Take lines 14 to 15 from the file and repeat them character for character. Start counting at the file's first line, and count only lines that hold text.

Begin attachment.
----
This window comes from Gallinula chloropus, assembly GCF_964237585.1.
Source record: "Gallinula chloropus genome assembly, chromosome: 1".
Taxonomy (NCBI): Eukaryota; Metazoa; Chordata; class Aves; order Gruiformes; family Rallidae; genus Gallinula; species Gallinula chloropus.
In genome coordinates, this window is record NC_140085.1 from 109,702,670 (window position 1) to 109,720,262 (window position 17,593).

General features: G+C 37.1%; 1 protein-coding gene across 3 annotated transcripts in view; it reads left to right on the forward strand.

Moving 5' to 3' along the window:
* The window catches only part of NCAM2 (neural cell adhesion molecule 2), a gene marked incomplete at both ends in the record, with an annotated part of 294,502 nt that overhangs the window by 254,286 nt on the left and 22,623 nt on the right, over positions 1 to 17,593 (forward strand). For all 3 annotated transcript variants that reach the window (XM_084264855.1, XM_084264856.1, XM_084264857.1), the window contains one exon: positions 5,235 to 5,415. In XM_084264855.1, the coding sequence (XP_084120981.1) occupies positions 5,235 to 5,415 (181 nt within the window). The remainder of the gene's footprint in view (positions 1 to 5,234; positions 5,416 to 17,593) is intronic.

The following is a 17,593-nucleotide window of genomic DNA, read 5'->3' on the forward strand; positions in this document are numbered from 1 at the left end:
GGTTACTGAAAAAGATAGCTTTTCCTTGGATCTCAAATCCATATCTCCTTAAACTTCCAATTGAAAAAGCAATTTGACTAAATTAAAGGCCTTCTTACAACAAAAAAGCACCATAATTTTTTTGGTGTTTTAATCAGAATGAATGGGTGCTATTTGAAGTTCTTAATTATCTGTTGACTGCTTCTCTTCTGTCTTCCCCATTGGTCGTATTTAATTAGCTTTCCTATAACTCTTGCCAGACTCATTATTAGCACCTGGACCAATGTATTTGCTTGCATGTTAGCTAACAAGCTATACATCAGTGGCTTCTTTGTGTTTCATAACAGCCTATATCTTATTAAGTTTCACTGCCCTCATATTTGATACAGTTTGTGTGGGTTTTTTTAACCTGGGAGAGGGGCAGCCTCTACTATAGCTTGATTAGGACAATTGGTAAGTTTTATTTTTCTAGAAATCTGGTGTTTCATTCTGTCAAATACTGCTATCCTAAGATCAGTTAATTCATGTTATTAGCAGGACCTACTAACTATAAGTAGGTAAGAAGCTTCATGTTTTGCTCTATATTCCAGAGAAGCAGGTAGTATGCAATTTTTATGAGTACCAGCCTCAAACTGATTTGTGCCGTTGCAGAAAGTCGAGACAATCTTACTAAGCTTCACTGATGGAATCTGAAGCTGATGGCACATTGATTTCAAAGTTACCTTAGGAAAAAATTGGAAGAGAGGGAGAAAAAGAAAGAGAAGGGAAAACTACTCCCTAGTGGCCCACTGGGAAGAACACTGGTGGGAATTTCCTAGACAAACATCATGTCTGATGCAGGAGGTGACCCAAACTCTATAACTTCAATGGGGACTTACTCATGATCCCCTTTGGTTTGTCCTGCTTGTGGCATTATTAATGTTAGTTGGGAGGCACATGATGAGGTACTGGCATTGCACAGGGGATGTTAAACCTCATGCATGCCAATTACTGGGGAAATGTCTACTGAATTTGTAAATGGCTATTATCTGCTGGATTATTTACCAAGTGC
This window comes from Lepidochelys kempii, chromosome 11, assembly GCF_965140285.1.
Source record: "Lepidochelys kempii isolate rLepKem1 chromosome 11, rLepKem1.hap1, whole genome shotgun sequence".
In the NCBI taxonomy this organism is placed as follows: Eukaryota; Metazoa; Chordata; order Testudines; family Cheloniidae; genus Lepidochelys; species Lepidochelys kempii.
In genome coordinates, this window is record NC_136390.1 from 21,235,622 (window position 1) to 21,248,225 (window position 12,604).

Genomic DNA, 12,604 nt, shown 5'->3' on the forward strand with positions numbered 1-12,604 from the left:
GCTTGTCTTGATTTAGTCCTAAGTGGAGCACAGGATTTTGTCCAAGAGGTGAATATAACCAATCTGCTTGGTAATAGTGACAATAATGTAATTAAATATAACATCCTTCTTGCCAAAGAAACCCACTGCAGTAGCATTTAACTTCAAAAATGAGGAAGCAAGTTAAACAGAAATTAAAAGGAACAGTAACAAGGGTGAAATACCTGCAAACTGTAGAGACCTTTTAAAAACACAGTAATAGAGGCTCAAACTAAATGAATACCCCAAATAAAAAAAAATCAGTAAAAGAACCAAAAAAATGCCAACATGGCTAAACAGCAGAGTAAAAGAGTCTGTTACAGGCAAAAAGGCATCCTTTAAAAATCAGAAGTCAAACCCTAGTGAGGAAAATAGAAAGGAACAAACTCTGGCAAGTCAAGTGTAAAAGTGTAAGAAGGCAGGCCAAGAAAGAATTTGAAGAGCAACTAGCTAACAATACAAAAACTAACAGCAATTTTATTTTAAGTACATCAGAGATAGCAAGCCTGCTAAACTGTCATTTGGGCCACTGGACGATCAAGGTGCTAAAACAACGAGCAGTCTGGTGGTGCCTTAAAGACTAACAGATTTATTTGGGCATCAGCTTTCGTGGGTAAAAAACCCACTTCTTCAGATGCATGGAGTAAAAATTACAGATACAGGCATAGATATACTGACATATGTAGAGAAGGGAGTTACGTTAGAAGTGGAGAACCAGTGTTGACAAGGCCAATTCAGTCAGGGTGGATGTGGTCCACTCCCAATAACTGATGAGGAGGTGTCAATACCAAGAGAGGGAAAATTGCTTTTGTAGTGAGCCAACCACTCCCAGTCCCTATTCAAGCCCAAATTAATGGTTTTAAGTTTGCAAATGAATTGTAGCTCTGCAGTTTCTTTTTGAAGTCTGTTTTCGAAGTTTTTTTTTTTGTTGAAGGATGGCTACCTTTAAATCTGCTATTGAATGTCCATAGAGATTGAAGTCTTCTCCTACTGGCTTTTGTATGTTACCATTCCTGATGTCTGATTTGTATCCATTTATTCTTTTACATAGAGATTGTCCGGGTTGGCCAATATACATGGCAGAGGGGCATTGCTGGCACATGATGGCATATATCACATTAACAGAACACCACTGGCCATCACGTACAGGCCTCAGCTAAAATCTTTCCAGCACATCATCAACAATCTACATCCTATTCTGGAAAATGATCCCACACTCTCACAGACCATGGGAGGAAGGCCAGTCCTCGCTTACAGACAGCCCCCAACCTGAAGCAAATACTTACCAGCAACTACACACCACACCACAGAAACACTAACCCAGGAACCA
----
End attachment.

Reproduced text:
Genomic DNA, 12,604 nt, shown 5'->3' on the forward strand with positions numbered 1-12,604 from the left:
GCTTGTCTTGATTTAGTCCTAAGTGGAGCACAGGATTTTGTCCAAGAGGTGAATATAACCAATCTGCTTGGTAATAGTGACAATAATGTAATTAAATATAACATCCTTCTTGCCAAAGAAACCCACTGCAGTAGCATTTAACTTCAAAAATGAGGAAGCAAGTTAAACAGAAATTAAAAGGAACAGTAACAAGGGTGAAATACCTGCAAACTGTAGAGACCTTTTAAAAACACAGTAATAGAGGCTCAAACTAAATGAATACCCCAAATAAAAAAAAATCAGTAAAAGAACCAAAAAAATGCCAACATGGCTAAACAGCAGAGTAAAAGAGTCTGTTACAGGCAAAAAGGCATCCTTTAAAAATCAGAAGTCAAACCCTAGTGAGGAAAATAGAAAGGAACAAACTCTGGCAAGTCAAGTGTAAAAGTGTAAGAAGGCAGGCCAAGAAAGAATTTGAAGAGCAACTAGCTAACAATACAAAAACTAACAGCAATTTTATTTTAAGTACATCAGAGATAGCAAGCCTGCTAAACTGTCATTTGGGCCACTGGACGATCAAGGTGCTAAAACAACGAGCAGTCTGGTGGTGCCTTAAAGACTAACAGATTTATTTGGGCATCAGCTTTCGTGGGTAAAAAACCCACTTCTTCAGATGCATGGAGTAAAAATTACAGATACAGGCATAGATATACTGACATATGTAGAGAAGGGAGTTACGTTAGAAGTGGAGAACCAGTGTTGACAAGGCCAATTCAGTCAGGGTGGATGTGGTCCACTCCCAATAACTGATGAGGAGGTGTCAATACCAAGAGAGGGAAAATTGCTTTTGTAGTGAGCCAACCACTCCCAGTCCCTATTCAAGCCCAAATTAATGGTTTTAAGTTTGCAAATGAATTGTAGCTCTGCAGTTTCTTTTTGAAGTCTGTTTTCGAAGTTTTTTTTTTTGTTGAAGGATGGCTACCTTTAAATCTGCTATTGAATGTCCATAGAGATTGAAGTCTTCTCCTACTGGCTTTTGTATGTTACCATTCCTGATGTCTGATTTGTATCCATTTATTCTTTTACATAGAGATTGTCCGGGTTGGCCAATATACATGGCAGAGGGGCATTGCTGGCACATGATGGCATATATCACATTAACAGAACACCACTGGCCATCACGTACAGGCCTCAGCTAAAATCTTTCCAGCACATCATCAACAATCTACATCCTATTCTGGAAAATGATCCCACACTCTCACAGACCATGGGAGGAAGGCCAGTCCTCGCTTACAGACAGCCCCCAACCTGAAGCAAATACTTACCAGCAACTACACACCACACCACAGAAACACTAACCCAGGAACCA